POINTS, LINES and SOLIDS

Introduction

The 3-dimensional space we call reality is made up of points, lines and solids. Points define lines. Lines become the sides of 2-dimensional figures called polygons -- such as rectangles and triangles -- which in turn, become the faces and bases of 3-dimensional solids like buildings, storage tanks, monuments and pyramids of course. We name these solids by the shapes in them.

The base of the pyramid is a square, each face is a triangle.

Most of us use the word "line" incorrectly in everyday talk. Geometry, however, demands
that we use precise terms to define things, so let's learn to call lines,
points and solids by their correct names.

One term we'll discuss that we generally use correctly is a ray.
Once we've heard the expression "a ray of sunshine" we know instinctively what it means.

Each ray of sunshine originates at the sun (a point in space)
and continues on forever in one direction.

Points and Lines

A point is a precise location or spot in space. We use a dot -- not a potato! -- to represent it, then we name or label it with an upper case (Capital) letter.

Here, we see 3 points labeled A, B and C.

When we join A to B, B to C and C to A, we have
3 line segments that define a triangle ABC.

In the diagram below:

CD or DC is a line -- a path of points extending forever in opposite directions.
We name or label a line by indicating any two points on it.
A line segment is a part of a line precisely defined and named by two endpoints.
ST is a line segment. X is the midpoint so SX = XT.

.

A ray is a part of a line that extends indefinitely in one direction from one endpoint.
We name or label it by the
endpoint and any other point on it. QP is a ray.
Intersecting lines cross each other at a single point. Lines EF and GH intersect at J.
Perpendicular lines meet at
right angles forming four 90° angles at their intersection.
OP is perpendicular to
QR at point S. The small black square is used to indicate 90°.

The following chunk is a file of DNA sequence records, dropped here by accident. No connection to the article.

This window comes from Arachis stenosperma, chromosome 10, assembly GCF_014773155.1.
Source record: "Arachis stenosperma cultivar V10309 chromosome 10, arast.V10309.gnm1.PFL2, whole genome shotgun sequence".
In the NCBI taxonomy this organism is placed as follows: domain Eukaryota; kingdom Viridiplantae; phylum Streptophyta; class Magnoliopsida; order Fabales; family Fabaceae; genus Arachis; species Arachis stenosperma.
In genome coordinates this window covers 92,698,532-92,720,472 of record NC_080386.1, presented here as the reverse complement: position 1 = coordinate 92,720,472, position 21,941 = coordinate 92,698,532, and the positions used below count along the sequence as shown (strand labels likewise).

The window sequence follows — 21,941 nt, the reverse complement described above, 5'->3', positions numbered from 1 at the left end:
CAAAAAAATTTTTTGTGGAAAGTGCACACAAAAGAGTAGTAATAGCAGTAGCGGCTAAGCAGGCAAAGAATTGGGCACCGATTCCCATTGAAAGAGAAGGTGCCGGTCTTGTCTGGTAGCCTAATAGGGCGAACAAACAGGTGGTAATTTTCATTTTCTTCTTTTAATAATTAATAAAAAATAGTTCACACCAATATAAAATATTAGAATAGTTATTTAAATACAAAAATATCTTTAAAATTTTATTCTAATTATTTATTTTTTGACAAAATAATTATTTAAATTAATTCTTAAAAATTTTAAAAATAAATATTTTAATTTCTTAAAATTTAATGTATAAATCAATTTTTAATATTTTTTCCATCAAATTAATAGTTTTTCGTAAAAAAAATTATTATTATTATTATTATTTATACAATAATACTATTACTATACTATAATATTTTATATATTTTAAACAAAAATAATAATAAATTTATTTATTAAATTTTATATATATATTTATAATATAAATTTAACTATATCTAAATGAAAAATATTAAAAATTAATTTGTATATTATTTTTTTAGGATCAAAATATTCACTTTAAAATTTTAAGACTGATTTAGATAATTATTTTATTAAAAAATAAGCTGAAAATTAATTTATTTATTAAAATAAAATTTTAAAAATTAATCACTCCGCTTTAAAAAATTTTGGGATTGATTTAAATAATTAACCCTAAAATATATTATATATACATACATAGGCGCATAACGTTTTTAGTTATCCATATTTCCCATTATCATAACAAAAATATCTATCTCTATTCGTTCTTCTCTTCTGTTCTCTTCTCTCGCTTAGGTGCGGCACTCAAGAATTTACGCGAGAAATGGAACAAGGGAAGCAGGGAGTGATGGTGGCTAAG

Note: QP is a ray which has direction so we must name it in the correct order.
We can't call it ray PQ. In more advanced math courses, we'll call this ray a vector.

.

3-Dimensional Solids

There are two types of 3-dimensional solids: those based on polygons, and those based on circles. The first category includes prisms of all shapes. The circular solids include cylinders, cones, and spheres.

Polygonal solids are composed of polygon-shaped faces, vertices (corners) -- points where more than 2 sides meet , and edges, the lines where two sides meet.

A prism has two identical or congruent bases shaped like a polygon.
A Prism is named for the shape of the base.

A cube is like a pile of squares. It has 6 square faces – top, bottom, and four sides.
All edges of a cube are equal in length. All sides meet at 90°.

We usually label the length " l " -- the width " w " and the height " h ".

Prisms can be based on any polygon, such as a hexagon, or octagon. In a way, we should call the American military headquarters in Washington DC a pentagonal prism, and not a pentagon – for its certainly exists in more than two dimensions.

In a pyramid all faces except the base, meet at a single top point or vertex.

When the base is a square, we call it a square pyramid.
It has
4 triangular faces and a square base.
The length of an
edge joining the vertex to a corner of the base is called the slant height.
The
perpendicular distance between the vertex and the base is called the height or altitude.

A triangular pyramid has 3 triangular faces and a triangular base.